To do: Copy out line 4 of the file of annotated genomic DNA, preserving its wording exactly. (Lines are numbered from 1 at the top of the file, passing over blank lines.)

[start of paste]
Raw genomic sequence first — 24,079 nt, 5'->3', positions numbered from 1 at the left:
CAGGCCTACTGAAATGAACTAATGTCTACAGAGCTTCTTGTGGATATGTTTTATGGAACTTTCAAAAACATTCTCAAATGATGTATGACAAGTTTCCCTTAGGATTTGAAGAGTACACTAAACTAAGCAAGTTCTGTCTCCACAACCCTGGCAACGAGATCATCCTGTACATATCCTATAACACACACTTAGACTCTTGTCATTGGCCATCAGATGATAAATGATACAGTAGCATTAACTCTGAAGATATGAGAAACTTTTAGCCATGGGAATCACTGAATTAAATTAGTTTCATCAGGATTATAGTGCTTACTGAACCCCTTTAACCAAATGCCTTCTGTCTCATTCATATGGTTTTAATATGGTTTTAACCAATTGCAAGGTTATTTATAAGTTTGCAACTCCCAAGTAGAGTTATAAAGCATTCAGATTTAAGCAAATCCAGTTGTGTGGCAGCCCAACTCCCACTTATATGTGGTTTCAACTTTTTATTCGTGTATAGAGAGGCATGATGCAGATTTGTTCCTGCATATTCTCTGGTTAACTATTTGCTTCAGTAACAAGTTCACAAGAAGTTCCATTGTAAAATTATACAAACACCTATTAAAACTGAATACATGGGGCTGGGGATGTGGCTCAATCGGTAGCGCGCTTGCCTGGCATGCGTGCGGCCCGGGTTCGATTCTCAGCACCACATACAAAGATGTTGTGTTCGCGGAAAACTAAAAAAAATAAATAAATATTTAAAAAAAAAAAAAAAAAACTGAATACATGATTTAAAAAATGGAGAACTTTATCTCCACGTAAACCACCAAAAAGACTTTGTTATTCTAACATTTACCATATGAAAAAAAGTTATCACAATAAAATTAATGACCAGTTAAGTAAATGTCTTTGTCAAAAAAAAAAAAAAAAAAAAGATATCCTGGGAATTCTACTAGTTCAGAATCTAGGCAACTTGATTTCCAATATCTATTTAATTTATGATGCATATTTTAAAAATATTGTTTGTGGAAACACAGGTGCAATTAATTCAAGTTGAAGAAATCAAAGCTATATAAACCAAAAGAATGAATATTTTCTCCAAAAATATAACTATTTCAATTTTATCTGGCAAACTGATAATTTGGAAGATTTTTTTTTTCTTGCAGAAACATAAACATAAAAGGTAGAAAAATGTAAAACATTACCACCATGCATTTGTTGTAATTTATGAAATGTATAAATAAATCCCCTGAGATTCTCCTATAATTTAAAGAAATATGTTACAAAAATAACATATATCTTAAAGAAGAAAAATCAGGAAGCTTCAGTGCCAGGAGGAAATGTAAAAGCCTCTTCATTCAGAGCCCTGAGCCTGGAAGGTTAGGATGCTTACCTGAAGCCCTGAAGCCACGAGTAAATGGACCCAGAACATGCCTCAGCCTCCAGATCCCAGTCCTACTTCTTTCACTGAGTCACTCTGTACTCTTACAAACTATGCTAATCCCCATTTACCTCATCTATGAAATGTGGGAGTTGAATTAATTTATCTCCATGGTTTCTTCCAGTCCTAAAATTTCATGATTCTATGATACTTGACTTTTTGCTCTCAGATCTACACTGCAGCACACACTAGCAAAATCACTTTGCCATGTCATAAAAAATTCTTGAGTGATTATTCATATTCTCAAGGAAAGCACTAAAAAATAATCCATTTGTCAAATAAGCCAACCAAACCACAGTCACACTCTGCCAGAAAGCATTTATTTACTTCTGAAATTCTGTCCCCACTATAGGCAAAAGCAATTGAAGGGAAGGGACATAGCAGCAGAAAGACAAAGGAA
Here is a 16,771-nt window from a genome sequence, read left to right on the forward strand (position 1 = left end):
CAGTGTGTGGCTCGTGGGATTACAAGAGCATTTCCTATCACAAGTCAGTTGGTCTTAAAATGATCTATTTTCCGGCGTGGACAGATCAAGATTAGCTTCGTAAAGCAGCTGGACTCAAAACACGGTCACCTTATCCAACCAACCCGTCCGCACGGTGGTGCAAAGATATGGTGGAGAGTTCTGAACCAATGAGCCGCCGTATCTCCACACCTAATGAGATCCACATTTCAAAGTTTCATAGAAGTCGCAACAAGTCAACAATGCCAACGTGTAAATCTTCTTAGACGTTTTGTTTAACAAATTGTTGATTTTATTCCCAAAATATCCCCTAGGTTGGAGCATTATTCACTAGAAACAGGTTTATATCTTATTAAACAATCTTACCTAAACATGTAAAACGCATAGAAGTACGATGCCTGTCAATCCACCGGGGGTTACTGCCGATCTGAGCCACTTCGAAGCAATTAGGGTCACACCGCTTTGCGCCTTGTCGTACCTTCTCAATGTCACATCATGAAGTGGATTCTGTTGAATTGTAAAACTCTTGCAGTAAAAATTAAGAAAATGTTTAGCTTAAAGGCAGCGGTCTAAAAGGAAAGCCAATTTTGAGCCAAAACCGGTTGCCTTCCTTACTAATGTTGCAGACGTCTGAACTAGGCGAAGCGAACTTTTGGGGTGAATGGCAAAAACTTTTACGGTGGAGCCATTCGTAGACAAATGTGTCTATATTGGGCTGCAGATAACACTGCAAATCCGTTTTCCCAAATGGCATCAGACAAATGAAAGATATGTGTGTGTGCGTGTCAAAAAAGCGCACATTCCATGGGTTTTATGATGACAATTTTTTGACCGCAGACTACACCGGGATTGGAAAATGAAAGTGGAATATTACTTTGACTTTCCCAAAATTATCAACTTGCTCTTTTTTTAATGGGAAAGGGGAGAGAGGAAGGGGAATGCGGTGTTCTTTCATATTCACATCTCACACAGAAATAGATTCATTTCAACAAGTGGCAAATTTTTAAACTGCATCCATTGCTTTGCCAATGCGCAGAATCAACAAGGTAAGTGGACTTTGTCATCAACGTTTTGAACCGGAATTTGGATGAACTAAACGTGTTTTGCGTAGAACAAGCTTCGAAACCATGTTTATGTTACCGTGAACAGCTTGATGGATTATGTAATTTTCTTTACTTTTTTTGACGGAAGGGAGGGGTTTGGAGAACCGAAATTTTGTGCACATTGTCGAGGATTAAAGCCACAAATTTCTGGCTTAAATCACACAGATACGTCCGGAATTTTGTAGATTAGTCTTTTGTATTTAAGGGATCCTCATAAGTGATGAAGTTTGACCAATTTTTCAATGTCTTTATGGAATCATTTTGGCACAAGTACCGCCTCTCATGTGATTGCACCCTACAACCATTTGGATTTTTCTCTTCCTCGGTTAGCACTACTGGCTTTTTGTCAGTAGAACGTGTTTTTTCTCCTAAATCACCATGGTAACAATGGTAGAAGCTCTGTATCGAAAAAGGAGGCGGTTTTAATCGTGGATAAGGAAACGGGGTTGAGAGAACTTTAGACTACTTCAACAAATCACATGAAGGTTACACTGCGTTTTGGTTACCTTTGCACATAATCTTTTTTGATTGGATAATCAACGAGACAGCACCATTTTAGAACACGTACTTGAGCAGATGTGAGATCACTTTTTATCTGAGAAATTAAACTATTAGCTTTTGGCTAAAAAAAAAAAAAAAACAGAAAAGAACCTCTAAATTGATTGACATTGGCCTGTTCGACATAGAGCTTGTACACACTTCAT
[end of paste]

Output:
CAGTGTGTGGCTCGTGGGATTACAAGAGCATTTCCTATCACAAGTCAGTTGGTCTTAAAATGATCTATTTTCCGGCGTGGACAGATCAAGATTAGCTTCGTAAAGCAGCTGGACTCAAAACACGGTCACCTTATCCAACCAACCCGTCCGCACGGTGGTGCAAAGATATGGTGGAGAGTTCTGAACCAATGAGCCGCCGTATCTCCACACCTAATGAGATCCACATTTCAAAGTTTCATAGAAGTCGCAACAAGTCAACAATGCCAACGTGTAAATCTTCTTAGACGTTTTGTTTAACAAATTGTTGATTTTATTCCCAAAATATCCCCTAGGTTGGAGCATTATTCACTAGAAACAGGTTTATATCTTATTAAACAATCTTACCTAAACATGTAAAACGCATAGAAGTACGATGCCTGTCAATCCACCGGGGGTTACTGCCGATCTGAGCCACTTCGAAGCAATTAGGGTCACACCGCTTTGCGCCTTGTCGTACCTTCTCAATGTCACATCATGAAGTGGATTCTGTTGAATTGTAAAACTCTTGCAGTAAAAATTAAGAAAATGTTTAGCTTAAAGGCAGCGGTCTAAAAGGAAAGCCAATTTTGAGCCAAAACCGGTTGCCTTCCTTACTAATGTTGCAGACGTCTGAACTAGGCGAAGCGAACTTTTGGGGTGAATGGCAAAAACTTTTACGGTGGAGCCATTCGTAGACAAATGTGTCTATATTGGGCTGCAGATAACACTGCAAATCCGTTTTCCCAAATGGCATCAGACAAATGAAAGATATGTGTGTGTGCGTGTCAAAAAAGCGCACATTCCATGGGTTTTATGATGACAATTTTTTGACCGCAGACTACACCGGGATTGGAAAATGAAAGTGGAATATTACTTTGACTTTCCCAAAATTATCAACTTGCTCTTTTTTTAATGGGAAAGGGGAGAGAGGAAGGGGAATGCGGTGTTCTTTCATATTCACATCTCACACAGAAATAGATTCATTTCAACAAGTGGCAAATTTTTAAACTGCATCCATTGCTTTGCCAATGCGCAGAATCAACAAGGTAAGTGGACTTTGTCATCAACGTTTTGAACCGGAATTTGGATGAACTAAACGTGTTTTGCGTAGAACAAGCTTCGAAACCATGTTTATGTTACCGTGAACAGCTTGATGGATTATGTAATTTTCTTTACTTTTTTTGACGGAAGGGAGGGGTTTGGAGAACCGAAATTTTGTGCACATTGTCGAGGATTAAAGCCACAAATTTCTGGCTTAAATCACACAGATACGTCCGGAATTTTGTAGATTAGTCTTTTGTATTTAAGGGATCCTCATAAGTGATGAAGTTTGACCAATTTTTCAATGTCTTTATGGAATCATTTTGGCACAAGTACCGCCTCTCATGTGATTGCACCCTACAACCATTTGGATTTTTCTCTTCCTCGGTTAGCACTACTGGCTTTTTGTCAGTAGAACGTGTTTTTTCTCCTAAATCACCATGGTAACAATGGTAGAAGCTCTGTATCGAAAAAGGAGGCGGTTTTAATCGTGGATAAGGAAACGGGGTTGAGAGAACTTTAGACTACTTCAACAAATCACATGAAGGTTACACTGCGTTTTGGTTACCTTTGCACATAATCTTTTTTGATTGGATAATCAACGAGACAGCACCATTTTAGAACACGTACTTGAGCAGATGTGAGATCACTTTTTATCTGAGAAATTAAACTATTAGCTTTTGGCTAAAAAAAAAAAAAAAACAGAAAAGAACCTCTAAATTGATTGACATTGGCCTGTTCGACATAGAGCTTGTACACACTTCAT